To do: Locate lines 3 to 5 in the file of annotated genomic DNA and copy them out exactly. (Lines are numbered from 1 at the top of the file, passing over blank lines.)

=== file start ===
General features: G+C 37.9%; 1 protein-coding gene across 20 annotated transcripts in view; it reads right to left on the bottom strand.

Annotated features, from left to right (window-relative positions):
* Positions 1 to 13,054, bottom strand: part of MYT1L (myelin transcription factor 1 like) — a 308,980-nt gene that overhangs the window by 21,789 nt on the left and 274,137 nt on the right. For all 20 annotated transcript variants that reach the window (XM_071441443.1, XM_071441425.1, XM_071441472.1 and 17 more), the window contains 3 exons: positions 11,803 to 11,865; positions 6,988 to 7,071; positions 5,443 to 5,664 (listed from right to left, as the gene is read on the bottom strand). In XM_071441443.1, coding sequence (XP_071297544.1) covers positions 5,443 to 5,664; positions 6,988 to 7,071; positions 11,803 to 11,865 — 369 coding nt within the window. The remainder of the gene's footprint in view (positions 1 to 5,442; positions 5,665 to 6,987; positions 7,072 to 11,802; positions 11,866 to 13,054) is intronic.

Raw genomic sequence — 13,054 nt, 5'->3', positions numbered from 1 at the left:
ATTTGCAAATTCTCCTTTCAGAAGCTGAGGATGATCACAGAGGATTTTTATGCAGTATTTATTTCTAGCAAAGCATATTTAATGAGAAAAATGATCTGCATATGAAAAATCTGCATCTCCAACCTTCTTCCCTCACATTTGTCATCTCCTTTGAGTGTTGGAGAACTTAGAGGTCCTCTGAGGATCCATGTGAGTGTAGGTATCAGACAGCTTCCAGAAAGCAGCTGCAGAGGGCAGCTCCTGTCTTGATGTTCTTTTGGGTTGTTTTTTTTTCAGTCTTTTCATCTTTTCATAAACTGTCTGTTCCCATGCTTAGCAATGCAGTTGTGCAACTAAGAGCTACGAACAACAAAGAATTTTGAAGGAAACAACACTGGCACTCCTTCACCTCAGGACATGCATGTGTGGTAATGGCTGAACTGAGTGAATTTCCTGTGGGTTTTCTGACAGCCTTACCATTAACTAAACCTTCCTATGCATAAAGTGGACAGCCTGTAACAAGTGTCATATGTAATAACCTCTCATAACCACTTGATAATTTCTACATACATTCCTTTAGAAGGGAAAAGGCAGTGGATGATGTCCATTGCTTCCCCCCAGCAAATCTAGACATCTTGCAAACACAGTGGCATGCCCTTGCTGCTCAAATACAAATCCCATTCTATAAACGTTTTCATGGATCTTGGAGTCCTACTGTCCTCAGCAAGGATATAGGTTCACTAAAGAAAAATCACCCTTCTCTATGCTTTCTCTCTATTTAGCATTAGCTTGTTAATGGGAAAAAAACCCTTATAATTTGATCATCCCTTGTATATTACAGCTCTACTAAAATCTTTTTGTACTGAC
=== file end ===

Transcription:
* Positions 1 to 13,054, bottom strand: part of MYT1L (myelin transcription factor 1 like) — a 308,980-nt gene that overhangs the window by 21,789 nt on the left and 274,137 nt on the right. For all 20 annotated transcript variants that reach the window (XM_071441443.1, XM_071441425.1, XM_071441472.1 and 17 more), the window contains 3 exons: positions 11,803 to 11,865; positions 6,988 to 7,071; positions 5,443 to 5,664 (listed from right to left, as the gene is read on the bottom strand). In XM_071441443.1, coding sequence (XP_071297544.1) covers positions 5,443 to 5,664; positions 6,988 to 7,071; positions 11,803 to 11,865 — 369 coding nt within the window. The remainder of the gene's footprint in view (positions 1 to 5,442; positions 5,665 to 6,987; positions 7,072 to 11,802; positions 11,866 to 13,054) is intronic.

Raw genomic sequence — 13,054 nt, 5'->3', positions numbered from 1 at the left:
ATTTGCAAATTCTCCTTTCAGAAGCTGAGGATGATCACAGAGGATTTTTATGCAGTATTTATTTCTAGCAAAGCATATTTAATGAGAAAAATGATCTGCATATGAAAAATCTGCATCTCCAACCTTCTTCCCTCACATTTGTCATCTCCTTTGAGTGTTGGAGAACTTAGAGGTCCTCTGAGGATCCATGTGAGTGTAGGTATCAGACAGCTTCCAGAAAGCAGCTGCAGAGGGCAGCTCCTGTCTTGATGTTCTTTTGGGTTGTTTTTTTTTCAGTCTTTTCATCTTTTCATAAACTGTCTGTTCCCATGCTTAGCAATGCAGTTGTGCAACTAAGAGCTACGAACAACAAAGAATTTTGAAGGAAACAACACTGGCACTCCTTCACCTCAGGACATGCATGTGTGGTAATGGCTGAACTGAGTGAATTTCCTGTGGGTTTTCTGACAGCCTTACCATTAACTAAACCTTCCTATGCATAAAGTGGACAGCCTGTAACAAGTGTCATATGTAATAACCTCTCATAACCACTTGATAATTTCTACATACATTCCTTTAGAAGGGAAAAGGCAGTGGATGATGTCCATTGCTTCCCCCCAGCAAATCTAGACATCTTGCAAACACAGTGGCATGCCCTTGCTGCTCAAATACAAATCCCATTCTATAAACGTTTTCATGGATCTTGGAGTCCTACTGTCCTCAGCAAGGATATAGGTTCACTAAAGAAAAATCACCCTTCTCTATGCTTTCTCTCTATTTAGCATTAGCTTGTTAATGGGAAAAAAACCCTTATAATTTGATCATCCCTTGTATATTACAGCTCTACTAAAATCTTTTTGTACTGAC